Last Orders (18)

Film image

The ViewLondon Review

StarStarNo StarNo StarNo Star
Review byMatthew Turner16/01/2002

Two out of five stars
Running time: 108 mins

Fred Schepisi’s latest film is based on Graham Swift’s Booker prize-winning novel and has a great cast, but is ultimately rather slow moving and dull.

There’s no doubt about it, director Fred Schepisi has assembled a stellar cast for his latest film, an adaptation of Graham Swift’s Booker-prize-winning novel Last Orders, about a group of ordinary sixty-something men getting together to scatter the ashes of one of their friends (Michael Caine).

However, despite the undeniable appeal of seeing Hoskins, Caine, Mirren et al sharing screen-time again, it doesn’t make up for the fact that the film is very slow and occasionally, unforgivably, rather dull.

The majority of the film concerns the friends reminiscing about the events of their lives as they travel from Bermondsey down to Margate to scatter Caine’s ashes. In the book, this works extremely well, as each character is seen from multiple viewpoints as the chapters progress.

Here, however, we have an ambitious series of multiple flashbacks (some only lasting a few seconds) that are occasionally confusing and in which, it has to be said, not an awful lot happens. It also doesn’t help that, occasionally, the actors playing the younger versions of the characters are simply not up to the job.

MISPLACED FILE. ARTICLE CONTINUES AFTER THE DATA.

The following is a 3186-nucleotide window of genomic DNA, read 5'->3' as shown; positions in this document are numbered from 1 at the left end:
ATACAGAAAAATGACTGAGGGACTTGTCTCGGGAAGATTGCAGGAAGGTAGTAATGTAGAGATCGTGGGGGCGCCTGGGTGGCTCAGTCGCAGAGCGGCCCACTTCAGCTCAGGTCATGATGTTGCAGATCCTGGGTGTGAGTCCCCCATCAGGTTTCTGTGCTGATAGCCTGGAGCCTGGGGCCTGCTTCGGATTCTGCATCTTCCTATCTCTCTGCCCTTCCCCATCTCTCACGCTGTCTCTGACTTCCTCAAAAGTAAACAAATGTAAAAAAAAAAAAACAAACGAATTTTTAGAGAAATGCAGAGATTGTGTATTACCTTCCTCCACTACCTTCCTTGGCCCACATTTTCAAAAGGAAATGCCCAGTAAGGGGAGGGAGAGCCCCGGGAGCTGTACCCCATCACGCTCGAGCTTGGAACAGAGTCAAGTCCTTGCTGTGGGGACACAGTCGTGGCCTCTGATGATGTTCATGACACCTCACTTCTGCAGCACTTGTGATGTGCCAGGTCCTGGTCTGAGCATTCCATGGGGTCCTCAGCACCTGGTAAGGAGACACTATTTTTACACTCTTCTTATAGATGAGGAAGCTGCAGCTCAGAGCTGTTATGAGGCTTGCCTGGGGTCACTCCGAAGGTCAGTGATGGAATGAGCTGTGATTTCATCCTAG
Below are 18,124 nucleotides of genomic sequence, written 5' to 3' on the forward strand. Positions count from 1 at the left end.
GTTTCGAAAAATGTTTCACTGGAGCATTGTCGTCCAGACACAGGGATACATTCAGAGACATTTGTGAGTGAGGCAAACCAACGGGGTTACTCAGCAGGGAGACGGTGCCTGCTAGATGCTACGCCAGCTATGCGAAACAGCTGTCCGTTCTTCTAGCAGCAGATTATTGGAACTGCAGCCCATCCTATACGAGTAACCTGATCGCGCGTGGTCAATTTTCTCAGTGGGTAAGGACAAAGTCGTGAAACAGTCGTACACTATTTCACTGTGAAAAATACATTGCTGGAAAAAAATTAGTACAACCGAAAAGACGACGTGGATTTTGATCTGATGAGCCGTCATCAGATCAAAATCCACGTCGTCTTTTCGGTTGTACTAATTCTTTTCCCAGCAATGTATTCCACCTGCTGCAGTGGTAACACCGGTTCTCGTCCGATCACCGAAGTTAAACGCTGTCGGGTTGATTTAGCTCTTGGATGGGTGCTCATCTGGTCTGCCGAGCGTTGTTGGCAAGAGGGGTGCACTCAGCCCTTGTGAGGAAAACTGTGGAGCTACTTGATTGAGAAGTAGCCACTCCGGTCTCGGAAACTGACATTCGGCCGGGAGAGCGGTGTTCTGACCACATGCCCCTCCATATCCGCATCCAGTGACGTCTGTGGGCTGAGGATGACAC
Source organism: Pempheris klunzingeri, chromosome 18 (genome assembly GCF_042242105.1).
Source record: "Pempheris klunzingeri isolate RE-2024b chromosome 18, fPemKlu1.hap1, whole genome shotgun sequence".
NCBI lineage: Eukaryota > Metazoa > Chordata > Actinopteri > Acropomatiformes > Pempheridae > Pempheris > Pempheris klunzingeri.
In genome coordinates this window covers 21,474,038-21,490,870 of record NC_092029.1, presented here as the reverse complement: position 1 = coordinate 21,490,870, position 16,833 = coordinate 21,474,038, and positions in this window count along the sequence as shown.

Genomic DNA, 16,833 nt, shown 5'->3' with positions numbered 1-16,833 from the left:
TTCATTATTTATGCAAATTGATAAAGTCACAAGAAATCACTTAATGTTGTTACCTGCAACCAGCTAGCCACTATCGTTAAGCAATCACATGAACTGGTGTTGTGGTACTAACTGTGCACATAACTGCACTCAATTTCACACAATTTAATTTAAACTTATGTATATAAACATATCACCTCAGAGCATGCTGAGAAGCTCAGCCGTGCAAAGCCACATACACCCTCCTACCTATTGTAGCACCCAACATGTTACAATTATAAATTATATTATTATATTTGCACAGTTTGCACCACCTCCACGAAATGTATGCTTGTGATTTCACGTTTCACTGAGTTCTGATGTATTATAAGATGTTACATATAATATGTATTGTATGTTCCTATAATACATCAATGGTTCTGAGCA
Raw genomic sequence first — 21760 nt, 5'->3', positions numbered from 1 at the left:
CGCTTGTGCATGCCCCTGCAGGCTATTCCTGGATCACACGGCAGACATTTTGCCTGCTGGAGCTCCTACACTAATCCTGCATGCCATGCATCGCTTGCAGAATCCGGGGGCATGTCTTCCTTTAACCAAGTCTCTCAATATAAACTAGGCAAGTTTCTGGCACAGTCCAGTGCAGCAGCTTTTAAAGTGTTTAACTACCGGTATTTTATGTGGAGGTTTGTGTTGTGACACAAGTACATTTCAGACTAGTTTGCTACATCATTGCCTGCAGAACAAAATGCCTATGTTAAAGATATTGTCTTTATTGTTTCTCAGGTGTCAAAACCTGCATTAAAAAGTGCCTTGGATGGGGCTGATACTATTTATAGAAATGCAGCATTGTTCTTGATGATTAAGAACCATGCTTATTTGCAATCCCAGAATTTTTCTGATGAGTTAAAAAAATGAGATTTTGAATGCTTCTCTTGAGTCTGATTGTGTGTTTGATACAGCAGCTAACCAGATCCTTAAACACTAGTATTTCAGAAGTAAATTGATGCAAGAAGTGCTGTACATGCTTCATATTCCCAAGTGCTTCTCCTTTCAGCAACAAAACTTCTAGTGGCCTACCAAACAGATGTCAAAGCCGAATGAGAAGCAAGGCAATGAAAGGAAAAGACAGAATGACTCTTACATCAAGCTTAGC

For the most part, the acting from the main characters is, as you’d expect, excellent, with Caine the standout and Winstone a close second. However, David Hemmings is a little too convincing as an alcoholic and is, in any case, frequently in danger of being out-acted by his own eye-brows, which look as if they’re about to fly away at any moment.

It is, of course, great to see Caine, Hoskins and Mirren onscreen again, but the fact that you can’t help but be reminded of Mona Lisa and The Long Good Friday only serves to point up just how little there is in the way of anything really happening here.

That’s not to say there aren’t a few enjoyable moments scattered here and there, with the group’s drunken pub rendition of Roy Orbison’s Blue Bayou the definite highlight. However, though the cast are always watchable, the film as a whole is too slow and flat to really grab you, though it’s entirely possible the film will mean more to older generations.

Be the first to review Last Orders...
01 Pride (15)

Bill Nighy, Andrew Scott, Dominic West, Imelda Sta...

02 What We Did on Our Holidays (12A)

David Tennant, Billy Connolly, Rosamund Pike, Anne...

03 The Guest (15)

Dan Stevens, Maika Monroe, Ethan Embry

04 A Most Wanted Man (15)

Grigoriy Dobrygin, Philip Seymour Hoffman, Homayou...

05 A Walk Among the Tombstones (12)

Liam Neeson, Dan Stevens, Boyd Holbrook

Content updated: 20/08/2014 19:30

Latest Film Reviews

Film of the Week

Lucy (15)

Scarlet Johannson stars as a woman whose brain power is exponentially increased after she ingests a powerful new drug.

UK Box Office Top 5 Films

Hot Tickets

Film 4 Summer ScreenFilm 4 Summer Screen

Taking over the big screen at Somerset House again for August 2014, the Film 4 Summer Screen series brings a variety of classics and brand new films to audiences in the capital.